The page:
In Part I of this article (The Business Of Marketing: The 4 KPI's of Your Marketing Machine - Part I) we reviewed the 4 KPI's of your marketing machine. Now that we know the important factors we should be tracking in our marketing department, let's work on building the marketing plan for our business.
You'll be amazed at how much easier (and less stressful) it is to do it this way.
The 50,000-foot View Of Your Marketing Plan
To begin with, you'll want to look at your marketing plan from the big picture. You'll make a few basic calculations to start your plan off with.
*** NOTE – I've created a spreadsheet to help you do this work and the next steps.
First, you'll need to set a goal for the amount of revenue you want your company to generate over the next year. For this example, let's say you want to generate $1,000,000 in revenue.
Next, we need to know our marketing percentage (one of the KPI's in your marketing machine). Again, for this example, we're going to say 10 percent is our number.
Based on the above, we simply multiply our revenue goal by our marketing percentage. This will give us the marketing budget we need to invest into our company. Using the above numbers, our marketing budget would be $1,000,000 revenue multiplied by 10 marketing percentage, or $100,000.
Now, we know that we need to invest $100,000 into our business in marketing. Otherwise, we will strangle the lead flow into our business and not hit our goals.
Next, we need to cross-check our expectations against real numbers to make sure our marketing plan is feasible.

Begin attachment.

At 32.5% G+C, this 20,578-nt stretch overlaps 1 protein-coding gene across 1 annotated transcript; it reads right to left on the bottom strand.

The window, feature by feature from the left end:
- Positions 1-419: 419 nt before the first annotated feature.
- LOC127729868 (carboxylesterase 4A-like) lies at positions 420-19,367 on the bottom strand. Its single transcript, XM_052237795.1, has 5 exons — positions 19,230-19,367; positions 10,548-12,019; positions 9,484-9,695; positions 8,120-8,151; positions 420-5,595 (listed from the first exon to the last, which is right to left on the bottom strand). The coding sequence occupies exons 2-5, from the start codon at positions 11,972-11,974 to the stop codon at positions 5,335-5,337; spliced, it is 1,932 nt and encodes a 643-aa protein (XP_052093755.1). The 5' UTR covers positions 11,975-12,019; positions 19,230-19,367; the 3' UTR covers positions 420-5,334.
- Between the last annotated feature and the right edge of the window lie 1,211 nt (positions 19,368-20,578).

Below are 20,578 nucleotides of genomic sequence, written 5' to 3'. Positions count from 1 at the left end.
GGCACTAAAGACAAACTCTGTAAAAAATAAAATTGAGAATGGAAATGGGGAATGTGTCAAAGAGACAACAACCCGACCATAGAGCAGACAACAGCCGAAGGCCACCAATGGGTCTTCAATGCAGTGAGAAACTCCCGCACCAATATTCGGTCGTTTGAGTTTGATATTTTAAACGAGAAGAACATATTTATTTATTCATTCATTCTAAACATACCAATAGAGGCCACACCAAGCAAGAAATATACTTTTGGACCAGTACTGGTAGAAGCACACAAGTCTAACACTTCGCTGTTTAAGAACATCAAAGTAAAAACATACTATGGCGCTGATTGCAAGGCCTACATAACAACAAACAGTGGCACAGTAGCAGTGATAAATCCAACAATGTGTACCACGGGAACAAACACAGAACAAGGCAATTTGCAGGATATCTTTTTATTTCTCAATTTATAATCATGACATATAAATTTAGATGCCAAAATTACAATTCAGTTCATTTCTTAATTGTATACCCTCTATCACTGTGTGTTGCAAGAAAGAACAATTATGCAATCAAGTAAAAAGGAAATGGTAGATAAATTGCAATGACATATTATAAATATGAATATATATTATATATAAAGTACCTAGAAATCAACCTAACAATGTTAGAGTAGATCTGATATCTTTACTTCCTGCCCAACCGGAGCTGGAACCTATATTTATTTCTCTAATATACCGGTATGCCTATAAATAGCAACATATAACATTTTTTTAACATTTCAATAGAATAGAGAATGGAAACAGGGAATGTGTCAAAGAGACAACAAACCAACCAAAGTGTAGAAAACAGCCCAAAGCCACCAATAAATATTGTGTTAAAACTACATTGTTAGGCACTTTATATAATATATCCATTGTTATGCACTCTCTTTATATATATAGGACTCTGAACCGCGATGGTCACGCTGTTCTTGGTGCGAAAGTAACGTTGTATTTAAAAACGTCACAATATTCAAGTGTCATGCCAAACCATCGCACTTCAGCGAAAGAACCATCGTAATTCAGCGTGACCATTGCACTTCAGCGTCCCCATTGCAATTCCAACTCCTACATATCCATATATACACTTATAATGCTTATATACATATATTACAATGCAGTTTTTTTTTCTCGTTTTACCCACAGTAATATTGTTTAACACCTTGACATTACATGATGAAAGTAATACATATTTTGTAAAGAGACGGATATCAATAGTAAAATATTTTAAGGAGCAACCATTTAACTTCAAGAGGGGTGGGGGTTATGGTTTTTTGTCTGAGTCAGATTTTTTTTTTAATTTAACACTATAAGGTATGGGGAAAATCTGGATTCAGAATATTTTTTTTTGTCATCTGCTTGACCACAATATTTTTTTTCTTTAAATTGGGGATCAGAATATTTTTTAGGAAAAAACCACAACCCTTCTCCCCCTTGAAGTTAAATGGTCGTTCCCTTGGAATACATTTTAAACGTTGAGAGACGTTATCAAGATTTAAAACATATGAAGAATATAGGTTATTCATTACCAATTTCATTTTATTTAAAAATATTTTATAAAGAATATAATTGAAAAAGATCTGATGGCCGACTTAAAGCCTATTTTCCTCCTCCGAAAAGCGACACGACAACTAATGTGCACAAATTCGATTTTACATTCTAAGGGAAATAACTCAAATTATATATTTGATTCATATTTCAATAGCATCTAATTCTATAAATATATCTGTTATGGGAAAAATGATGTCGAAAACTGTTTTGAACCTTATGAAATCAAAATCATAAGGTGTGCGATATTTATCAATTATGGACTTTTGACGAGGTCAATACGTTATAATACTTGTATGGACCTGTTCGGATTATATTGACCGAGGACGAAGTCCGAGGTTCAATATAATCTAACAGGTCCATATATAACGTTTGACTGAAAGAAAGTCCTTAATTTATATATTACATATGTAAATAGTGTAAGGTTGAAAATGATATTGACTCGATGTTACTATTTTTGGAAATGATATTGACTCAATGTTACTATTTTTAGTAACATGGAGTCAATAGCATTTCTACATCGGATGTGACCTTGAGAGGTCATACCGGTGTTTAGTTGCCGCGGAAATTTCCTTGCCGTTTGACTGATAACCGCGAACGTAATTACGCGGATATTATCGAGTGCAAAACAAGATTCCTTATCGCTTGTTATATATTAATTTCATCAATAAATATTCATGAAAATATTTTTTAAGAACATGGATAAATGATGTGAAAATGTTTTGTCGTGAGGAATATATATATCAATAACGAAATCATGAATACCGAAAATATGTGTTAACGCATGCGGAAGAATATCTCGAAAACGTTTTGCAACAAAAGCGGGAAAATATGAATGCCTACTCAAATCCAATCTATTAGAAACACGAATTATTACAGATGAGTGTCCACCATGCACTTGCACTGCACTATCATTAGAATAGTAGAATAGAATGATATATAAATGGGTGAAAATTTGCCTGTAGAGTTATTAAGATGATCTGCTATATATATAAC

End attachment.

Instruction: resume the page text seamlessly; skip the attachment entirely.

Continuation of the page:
Cross-Checking Goals & Expectations
Hopefully, you are tracking the four KPI's I wrote about in Part I of this article in your business. If not, get to work on it! It's absolutely crucial that you know these numbers.
In the meantime, you can use assumed numbers to complete the exercise. Don't worry, once you know your real numbers, you can always come back and make adjustments.
The next step is to determine how many leads you'll generate from your marketing budget. This is where you're Cost Per Lead KPI comes into play. By dividing the marketing budget by the Cost Per Lead (CPL), you'll know the number of leads to expect from your marketing efforts.
To continue our example, let's suppose our CPL is $100. By dividing our marketing budget of $100,000 by our CPL of $100, we know we should expect 1,000 leads.
Ok great! So how does that help?
This is where your Average Dollar Per Lead KPI helps you. By simply multiplying the number of leads to expect by your Average Dollar Per Lead (ADL) number you will know the amount of revenue to expect.
Let's suppose we have an ADL of $1,000. If we multiply this number by the number of leads we generate we come up with $1,000,000 in revenue.
Ok, we set a revenue goal with our marketing plan. We used our previous results and came up with an expected revenue amount. The big question is... did they come close to each other?
If so - congratulations! It looks like your goals are in line with reality, and your plan is looking good so far.
If not, it's time to make some adjustments.
Making Adjustments To Your Plan
At this point, there are four options you have to make adjustments in your plan.
- Change Your Revenue Goal – Perhaps you simply need to change your goal. That's no fun, but it's an option.
- Change Your Marketing Budget – By allocating more money to your budget, you'll increase the amount of leads generated. With all things remaining the same, this can help get your plan in check.
- Change Your CPL – If your marketing machine gets better and can buy leads at a lower overall CPL, you may be able to hit your goal. Keep in mind, the adjustment has to be realistic. If you need to drop from a $100 CPL down to $20 to hit your goal, your expectations are likely out of line.
- Change Your ADL – If you can improve on the conversion steps between generating a lead and closing a sale (thus, increasing your ADL), you may be able to hit your goal. As above, the adjustment has to be realistic to work.